According to a report, sponsored and conducted by corn syrup makers whose sweetner is used in soft drinks, people who frequently consume soft drinks sweetened with corn syrup, do not have a higher obesity rate than those who rarely drink them.
WASHINGTON, - According to a report, sponsored and conducted by corn syrup makers whose sweetner is used in soft drinks, people who frequently consume soft drinks sweetened with corn syrup, do not have a higher obesity rate than those who rarely drink them.
The study, sponsored by the Archer Daniels Midland Company and conducted by it's science employees, was printed in this month's edition of Food and Chemical Toxicology. The company says their science employees "found" higher obesity rates correlated with several other factors, such as the amount of time in front of the computer or TV, or the consumption of high amounts of dietary fat. But, the company claims in its report, those who frequently consumed sweetened beverages -- containing high fructose corn syrup -- "did not have a higher risk of obesity".
"This study supports the notion that no single ingredient or component in our diets is the sole cause for the obesity rise in the US population," said Dr. Mark Empie, an employee of Archer Daniels Midland Company, which makes corn syrup, and one of the reports authors.
USDA data show that per capita consumption of high fructose corn syrup is declining, yet obesity and diabetes rates continue to rise. In addition, obesity rates are rising around the world, including in Mexico, Australia and Europe, even though the use of high fructose corn syrup outside of the United States is limited or nonexistent.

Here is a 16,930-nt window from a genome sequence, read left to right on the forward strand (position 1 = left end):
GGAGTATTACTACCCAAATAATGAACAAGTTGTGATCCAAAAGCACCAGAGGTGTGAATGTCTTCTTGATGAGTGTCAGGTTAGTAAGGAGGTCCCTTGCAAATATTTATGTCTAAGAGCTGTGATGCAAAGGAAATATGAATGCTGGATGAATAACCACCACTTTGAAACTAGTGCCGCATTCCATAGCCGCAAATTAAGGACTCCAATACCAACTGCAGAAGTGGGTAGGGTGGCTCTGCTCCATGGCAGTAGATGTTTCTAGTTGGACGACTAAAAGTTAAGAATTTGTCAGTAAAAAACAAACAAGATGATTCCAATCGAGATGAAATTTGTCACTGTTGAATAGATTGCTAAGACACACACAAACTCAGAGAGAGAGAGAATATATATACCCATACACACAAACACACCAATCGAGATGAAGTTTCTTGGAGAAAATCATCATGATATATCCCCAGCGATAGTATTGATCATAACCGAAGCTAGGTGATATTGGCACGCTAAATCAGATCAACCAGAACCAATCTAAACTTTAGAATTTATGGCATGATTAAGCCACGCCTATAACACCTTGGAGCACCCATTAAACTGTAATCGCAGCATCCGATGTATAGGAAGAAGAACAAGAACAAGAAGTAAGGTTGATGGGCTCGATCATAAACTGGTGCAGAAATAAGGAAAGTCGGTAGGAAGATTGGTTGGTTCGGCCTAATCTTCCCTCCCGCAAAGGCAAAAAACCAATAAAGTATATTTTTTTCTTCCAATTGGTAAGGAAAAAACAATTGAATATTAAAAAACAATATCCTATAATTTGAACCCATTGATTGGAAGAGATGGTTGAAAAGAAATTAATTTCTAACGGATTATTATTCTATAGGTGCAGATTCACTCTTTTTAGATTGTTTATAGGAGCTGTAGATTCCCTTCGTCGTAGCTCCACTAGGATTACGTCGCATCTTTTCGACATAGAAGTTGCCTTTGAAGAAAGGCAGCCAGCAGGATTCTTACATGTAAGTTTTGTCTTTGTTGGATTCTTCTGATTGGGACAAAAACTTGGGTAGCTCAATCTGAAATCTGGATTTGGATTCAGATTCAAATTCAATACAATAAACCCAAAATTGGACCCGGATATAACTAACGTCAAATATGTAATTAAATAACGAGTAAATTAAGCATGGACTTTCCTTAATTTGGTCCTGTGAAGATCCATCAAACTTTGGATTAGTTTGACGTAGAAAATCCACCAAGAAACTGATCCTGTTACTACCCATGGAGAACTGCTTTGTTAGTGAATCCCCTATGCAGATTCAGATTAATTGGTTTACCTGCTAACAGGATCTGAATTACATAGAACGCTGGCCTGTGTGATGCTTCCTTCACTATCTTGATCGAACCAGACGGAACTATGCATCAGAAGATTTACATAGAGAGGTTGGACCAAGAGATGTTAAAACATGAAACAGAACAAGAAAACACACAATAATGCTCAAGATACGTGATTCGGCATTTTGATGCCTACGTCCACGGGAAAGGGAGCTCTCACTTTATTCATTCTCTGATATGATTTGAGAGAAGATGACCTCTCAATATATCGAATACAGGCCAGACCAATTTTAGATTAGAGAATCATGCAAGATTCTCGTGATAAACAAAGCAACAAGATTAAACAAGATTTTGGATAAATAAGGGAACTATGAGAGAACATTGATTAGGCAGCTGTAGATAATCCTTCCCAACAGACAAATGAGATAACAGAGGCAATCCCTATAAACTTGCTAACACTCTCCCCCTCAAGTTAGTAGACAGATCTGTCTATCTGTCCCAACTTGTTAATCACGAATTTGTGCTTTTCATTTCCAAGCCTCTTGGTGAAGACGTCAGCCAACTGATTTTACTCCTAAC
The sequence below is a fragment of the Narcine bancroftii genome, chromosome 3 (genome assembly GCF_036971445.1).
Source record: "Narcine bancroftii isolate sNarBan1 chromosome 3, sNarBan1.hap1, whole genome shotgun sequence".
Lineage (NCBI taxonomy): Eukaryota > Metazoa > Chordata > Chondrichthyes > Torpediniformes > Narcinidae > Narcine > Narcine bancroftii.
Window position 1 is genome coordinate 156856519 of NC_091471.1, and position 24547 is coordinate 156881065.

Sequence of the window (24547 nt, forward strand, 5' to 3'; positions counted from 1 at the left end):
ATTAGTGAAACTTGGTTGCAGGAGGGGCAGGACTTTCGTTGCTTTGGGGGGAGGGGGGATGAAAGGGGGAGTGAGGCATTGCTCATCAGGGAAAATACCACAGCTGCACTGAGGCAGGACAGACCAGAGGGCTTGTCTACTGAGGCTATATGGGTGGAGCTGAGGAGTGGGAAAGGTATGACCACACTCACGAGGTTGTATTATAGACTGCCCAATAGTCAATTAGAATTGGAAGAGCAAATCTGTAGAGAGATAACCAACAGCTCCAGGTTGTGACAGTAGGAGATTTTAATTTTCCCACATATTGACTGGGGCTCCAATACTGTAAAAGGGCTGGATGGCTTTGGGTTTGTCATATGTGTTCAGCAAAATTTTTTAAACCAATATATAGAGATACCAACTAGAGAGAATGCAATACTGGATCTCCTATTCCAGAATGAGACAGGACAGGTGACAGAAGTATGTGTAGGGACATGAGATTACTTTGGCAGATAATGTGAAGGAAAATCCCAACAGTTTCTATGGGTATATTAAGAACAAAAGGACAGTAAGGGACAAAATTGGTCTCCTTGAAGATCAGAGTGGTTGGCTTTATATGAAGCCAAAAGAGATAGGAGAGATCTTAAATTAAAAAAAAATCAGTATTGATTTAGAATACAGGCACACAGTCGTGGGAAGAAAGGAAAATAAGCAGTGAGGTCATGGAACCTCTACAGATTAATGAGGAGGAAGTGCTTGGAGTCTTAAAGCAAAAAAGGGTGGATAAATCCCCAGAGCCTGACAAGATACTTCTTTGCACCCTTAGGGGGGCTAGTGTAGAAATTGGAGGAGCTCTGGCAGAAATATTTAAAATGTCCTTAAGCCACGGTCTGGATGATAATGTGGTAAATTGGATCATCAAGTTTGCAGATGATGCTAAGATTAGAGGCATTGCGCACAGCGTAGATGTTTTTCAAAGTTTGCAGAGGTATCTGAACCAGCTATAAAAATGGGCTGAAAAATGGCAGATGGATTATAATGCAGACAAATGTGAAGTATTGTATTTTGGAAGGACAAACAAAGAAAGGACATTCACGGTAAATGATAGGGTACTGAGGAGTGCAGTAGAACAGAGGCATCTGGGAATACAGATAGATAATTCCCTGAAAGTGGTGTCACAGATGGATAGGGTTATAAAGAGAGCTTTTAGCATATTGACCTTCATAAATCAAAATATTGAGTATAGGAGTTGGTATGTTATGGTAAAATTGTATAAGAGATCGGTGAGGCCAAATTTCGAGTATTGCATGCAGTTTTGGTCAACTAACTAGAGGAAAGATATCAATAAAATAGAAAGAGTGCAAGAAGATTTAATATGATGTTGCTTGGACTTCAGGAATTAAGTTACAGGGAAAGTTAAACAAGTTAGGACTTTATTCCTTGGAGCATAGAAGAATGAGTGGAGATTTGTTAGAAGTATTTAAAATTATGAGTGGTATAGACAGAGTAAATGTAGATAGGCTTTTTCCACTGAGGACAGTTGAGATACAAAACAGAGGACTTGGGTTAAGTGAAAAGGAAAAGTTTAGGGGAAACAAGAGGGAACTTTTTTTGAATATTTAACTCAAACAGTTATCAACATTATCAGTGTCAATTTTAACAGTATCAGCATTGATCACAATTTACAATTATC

Among the Archer Daniels Midland Company report "findings":
-- A higher physical activity level is related to a lower incidence of obesity.
-- Television and computer screen watching time are related to increased obesity.
-- High fat diets are related to an increased obesity incidence.
-- Those who frequently consume sweetened beverages -- such as sweetened soft drinks and punch -- had similar obesity percentages compared to infrequent users.
The report was paid for and conducted by the Archer Daniels Midland Company. It was authored by Dr. Sam Z. Sun, a science employee of Archer Daniels Midland. Archer Daniels Midland is a member of the Corn Refiners Association.
For the study, the the employees of Archer Daniels Midland Company "analyzed" extensive data from the USDA Continuing Surveys of Food Intakes by Individuals, CDC National Health and Nutrition Examination Surveys and the Food Surveys Research Group.